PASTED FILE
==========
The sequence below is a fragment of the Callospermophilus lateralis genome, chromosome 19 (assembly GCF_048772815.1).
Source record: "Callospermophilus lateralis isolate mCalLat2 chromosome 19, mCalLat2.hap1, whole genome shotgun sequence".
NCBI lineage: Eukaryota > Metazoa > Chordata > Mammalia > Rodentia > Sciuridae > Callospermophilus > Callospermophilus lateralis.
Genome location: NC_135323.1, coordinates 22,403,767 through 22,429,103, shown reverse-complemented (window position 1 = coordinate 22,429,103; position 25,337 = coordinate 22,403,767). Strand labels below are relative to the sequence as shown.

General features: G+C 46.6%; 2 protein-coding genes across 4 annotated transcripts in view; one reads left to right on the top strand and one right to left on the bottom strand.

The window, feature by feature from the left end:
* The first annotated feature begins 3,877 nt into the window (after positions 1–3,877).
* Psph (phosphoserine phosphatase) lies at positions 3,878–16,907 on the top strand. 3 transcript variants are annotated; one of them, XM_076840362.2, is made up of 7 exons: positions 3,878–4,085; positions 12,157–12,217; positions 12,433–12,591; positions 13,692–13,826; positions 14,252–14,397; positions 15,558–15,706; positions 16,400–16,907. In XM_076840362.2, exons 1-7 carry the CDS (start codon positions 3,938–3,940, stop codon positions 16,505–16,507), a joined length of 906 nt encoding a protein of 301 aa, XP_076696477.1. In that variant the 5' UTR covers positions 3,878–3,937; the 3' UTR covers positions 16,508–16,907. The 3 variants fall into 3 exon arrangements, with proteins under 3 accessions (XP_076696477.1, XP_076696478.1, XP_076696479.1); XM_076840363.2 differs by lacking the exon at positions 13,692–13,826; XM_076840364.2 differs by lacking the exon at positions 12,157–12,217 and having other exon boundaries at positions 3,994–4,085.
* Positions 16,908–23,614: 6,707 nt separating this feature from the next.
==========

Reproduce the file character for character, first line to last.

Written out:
The sequence below is a fragment of the Callospermophilus lateralis genome, chromosome 19 (assembly GCF_048772815.1).
Source record: "Callospermophilus lateralis isolate mCalLat2 chromosome 19, mCalLat2.hap1, whole genome shotgun sequence".
NCBI lineage: Eukaryota > Metazoa > Chordata > Mammalia > Rodentia > Sciuridae > Callospermophilus > Callospermophilus lateralis.
Genome location: NC_135323.1, coordinates 22,403,767 through 22,429,103, shown reverse-complemented (window position 1 = coordinate 22,429,103; position 25,337 = coordinate 22,403,767). Strand labels below are relative to the sequence as shown.

General features: G+C 46.6%; 2 protein-coding genes across 4 annotated transcripts in view; one reads left to right on the top strand and one right to left on the bottom strand.

The window, feature by feature from the left end:
* The first annotated feature begins 3,877 nt into the window (after positions 1–3,877).
* Psph (phosphoserine phosphatase) lies at positions 3,878–16,907 on the top strand. 3 transcript variants are annotated; one of them, XM_076840362.2, is made up of 7 exons: positions 3,878–4,085; positions 12,157–12,217; positions 12,433–12,591; positions 13,692–13,826; positions 14,252–14,397; positions 15,558–15,706; positions 16,400–16,907. In XM_076840362.2, exons 1-7 carry the CDS (start codon positions 3,938–3,940, stop codon positions 16,505–16,507), a joined length of 906 nt encoding a protein of 301 aa, XP_076696477.1. In that variant the 5' UTR covers positions 3,878–3,937; the 3' UTR covers positions 16,508–16,907. The 3 variants fall into 3 exon arrangements, with proteins under 3 accessions (XP_076696477.1, XP_076696478.1, XP_076696479.1); XM_076840363.2 differs by lacking the exon at positions 13,692–13,826; XM_076840364.2 differs by lacking the exon at positions 12,157–12,217 and having other exon boundaries at positions 3,994–4,085.
* Positions 16,908–23,614: 6,707 nt separating this feature from the next.